The Swiss artist Félix Vallotton (1865–1925) was born in Lausanne but spent most of his working life in France. Although he was a close friend of Pierre Bonnard and Édouard Vuillard and a member of the avant-garde Nabis group, Vallotton has often been eclipsed by his more illustrious contemporaries. He painted some of his most important works in Paris in the 1890s, but an original and innovative approach was a feature of his work throughout his career. He had a preference for interiors and portraits, while not eschewing nudes and landscapes. Witnessing the carnage and devastation of the First World War, Vallotton’s work became charged with symbolic significance.
This book includes contributions by the chief experts on Vallotton, in which they examine the artist’s life, work, and influence, with the aim of reassessing not only his oeuvre as a whole, but also his legacy. The book’s many illustrations include all the best-known paintings and prints, as well as a number of works never previously published.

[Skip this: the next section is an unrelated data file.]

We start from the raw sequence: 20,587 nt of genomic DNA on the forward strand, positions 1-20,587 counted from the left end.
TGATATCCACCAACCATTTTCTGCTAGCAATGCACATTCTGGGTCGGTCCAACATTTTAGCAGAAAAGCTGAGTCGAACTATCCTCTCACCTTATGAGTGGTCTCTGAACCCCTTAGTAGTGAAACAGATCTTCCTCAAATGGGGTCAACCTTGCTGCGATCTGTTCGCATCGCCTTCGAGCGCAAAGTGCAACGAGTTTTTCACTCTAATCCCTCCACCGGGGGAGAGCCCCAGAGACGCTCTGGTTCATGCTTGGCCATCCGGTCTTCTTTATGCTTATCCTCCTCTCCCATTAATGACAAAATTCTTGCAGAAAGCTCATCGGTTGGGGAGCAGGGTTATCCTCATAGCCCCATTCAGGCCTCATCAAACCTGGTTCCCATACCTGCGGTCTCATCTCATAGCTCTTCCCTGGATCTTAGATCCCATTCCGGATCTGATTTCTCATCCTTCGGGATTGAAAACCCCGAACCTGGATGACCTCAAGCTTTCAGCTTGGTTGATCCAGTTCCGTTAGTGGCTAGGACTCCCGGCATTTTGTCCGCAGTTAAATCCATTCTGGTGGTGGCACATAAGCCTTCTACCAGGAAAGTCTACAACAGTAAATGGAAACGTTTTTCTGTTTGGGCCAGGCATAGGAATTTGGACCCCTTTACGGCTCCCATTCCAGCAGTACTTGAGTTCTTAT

Dita Amory is a curator at the Metropolitan Museum of Art in New York and the author of Madame Cézanne (2014).
Philippe Büttner is the collection curator at the Kunsthaus in Zurich.
Ann Dumas is a curator at the Royal Academy of Arts in London.
Patrick McGuinness is Professor of French and Comparative Literature at Oxford University, as well as a novelist, critic, and poet.
Katia Poletti is director of the Vallotton Foundation.
Christian Rümelin is curator of the prints and drawings section of the Graphic Arts Cabinet of the Musée d’art et d’histoire in Geneva.
Belinda Thomson is an honorary researcher at Edinburgh University and an independent art historian.